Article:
Let's take a closer look at the top portion of the spreadsheet which is in bold type (see print-out on the spreadsheet, Supporting Material 4, if you don't follow the explanations on the computer screen). The top three block rows are accounts of what happens in the 13 species blocks below. The first row, POTENTIAL Species#, shows the number of species that have dispersed to that cell. The second row of blocks, REAL Species#, is the POTENTIAL Species# minus the limit placed by the Habitat types block on the number of species the habitat is likely to contain. This is a gross simplification of reality. A place with 10 habitat types able to hold 10 plant species each, could hold a maximum of 100 species. That level of diversity may be unstable and thus has a very low likelihood of occurrence. In this model the number of species possible is 1 per habitat type. The third row of blocks contains the UNSUCCESSFUL Species#, which is the POTENTIAL Species# minus the REAL Species#. The model does not keep track of which of the species are the unsuccessful ones. The REAL species# block is the one that tracks the diversity of the spaces.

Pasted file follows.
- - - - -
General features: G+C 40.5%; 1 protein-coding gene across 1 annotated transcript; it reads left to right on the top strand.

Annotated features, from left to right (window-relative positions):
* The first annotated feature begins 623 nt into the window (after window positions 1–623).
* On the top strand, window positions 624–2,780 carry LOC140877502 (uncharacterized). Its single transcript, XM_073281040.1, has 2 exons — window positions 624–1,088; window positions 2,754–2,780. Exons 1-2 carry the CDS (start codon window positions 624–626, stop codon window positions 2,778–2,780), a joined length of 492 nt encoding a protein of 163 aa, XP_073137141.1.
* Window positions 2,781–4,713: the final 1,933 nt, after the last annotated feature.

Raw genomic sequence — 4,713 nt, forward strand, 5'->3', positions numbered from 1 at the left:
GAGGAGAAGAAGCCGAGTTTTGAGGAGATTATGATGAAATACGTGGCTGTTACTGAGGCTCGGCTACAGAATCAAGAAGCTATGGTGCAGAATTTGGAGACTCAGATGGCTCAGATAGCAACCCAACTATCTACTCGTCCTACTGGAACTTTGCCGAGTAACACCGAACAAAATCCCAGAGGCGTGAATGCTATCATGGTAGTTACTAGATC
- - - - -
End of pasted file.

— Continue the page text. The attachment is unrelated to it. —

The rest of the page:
Now let's look at the lower portion of the spreadsheet. The processes that are at work in the dispersal of multiple organisms take place in the 5 by 5 row blocks starting with row 22 for Species1 and continuing through Species13. Beginning patterns for each species are supplied in the Time1 block. The formula that governs how species are spread starts with cell E21 and is a relational formula (in which the mathematical procedure, i.e., the type of equation, stays the same, but depending on where in the spreadsheet you are, the cells that enter into the equation change). The relational formula is copied to each cell of each block for Time2 through Time5.

Simulation Inputs: So now let's see what we need to run the simulation. Recall that in order to understand dispersal and diversity, you need to know three basic elements (of course, this is the simplified world of the model): the species we begin with, how they are disturbed, and what the random chance function is. The DIVERSE3.wb1 model uses exactly these three types of inputs:

A beginning distribution map for each species being considered